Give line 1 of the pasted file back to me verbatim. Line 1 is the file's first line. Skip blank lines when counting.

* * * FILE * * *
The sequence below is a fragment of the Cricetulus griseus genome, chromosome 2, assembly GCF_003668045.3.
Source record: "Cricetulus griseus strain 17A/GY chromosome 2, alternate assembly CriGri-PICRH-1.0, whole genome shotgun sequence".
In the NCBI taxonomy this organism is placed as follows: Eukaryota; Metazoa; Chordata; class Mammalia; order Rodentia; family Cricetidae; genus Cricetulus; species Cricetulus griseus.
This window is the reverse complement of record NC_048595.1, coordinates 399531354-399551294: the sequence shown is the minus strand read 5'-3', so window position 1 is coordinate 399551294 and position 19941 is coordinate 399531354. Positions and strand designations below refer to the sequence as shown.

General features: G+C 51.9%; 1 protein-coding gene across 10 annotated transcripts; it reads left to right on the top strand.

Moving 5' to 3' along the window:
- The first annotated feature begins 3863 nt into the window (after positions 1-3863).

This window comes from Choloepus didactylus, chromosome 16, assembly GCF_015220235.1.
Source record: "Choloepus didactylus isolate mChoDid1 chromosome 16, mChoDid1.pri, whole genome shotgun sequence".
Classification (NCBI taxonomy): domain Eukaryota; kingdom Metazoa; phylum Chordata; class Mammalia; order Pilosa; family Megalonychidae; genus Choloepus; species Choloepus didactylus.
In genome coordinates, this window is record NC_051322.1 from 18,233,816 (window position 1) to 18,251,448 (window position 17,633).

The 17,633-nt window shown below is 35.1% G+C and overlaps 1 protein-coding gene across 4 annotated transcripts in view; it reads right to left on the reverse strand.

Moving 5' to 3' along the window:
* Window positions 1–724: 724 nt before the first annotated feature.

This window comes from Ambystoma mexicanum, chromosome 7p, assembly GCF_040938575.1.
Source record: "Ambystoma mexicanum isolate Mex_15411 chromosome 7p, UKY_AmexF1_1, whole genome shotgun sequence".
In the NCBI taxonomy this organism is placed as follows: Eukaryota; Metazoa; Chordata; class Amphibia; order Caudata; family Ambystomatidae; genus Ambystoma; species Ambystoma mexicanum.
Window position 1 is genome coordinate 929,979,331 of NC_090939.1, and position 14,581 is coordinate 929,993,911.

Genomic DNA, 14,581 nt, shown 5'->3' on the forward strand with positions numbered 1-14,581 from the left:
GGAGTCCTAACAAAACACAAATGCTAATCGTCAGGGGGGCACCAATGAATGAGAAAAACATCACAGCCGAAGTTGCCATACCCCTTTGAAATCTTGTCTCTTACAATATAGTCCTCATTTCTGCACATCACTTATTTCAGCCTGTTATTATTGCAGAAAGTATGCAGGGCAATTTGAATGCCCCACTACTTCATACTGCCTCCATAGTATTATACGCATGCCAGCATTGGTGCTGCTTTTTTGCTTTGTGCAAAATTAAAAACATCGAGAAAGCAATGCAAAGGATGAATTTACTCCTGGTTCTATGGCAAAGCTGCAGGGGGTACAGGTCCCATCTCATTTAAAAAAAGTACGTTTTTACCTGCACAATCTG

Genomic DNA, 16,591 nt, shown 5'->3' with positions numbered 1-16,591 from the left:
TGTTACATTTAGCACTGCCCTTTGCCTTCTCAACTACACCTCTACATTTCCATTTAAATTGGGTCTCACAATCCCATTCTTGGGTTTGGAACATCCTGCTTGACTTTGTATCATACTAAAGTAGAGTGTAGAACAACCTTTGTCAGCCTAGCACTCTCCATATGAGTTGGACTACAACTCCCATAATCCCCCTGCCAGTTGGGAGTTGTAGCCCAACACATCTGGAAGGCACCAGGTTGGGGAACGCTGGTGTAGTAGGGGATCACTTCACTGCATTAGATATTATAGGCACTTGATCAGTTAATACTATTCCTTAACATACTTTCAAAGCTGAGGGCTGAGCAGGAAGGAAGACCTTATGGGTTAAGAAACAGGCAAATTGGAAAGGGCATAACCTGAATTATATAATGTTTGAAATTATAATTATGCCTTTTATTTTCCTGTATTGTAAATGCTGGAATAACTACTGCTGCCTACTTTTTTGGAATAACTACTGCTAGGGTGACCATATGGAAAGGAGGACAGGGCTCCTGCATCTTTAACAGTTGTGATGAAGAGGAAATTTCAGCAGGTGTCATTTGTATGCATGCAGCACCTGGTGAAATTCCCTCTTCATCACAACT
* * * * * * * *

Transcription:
The sequence below is a fragment of the Cricetulus griseus genome, chromosome 2, assembly GCF_003668045.3.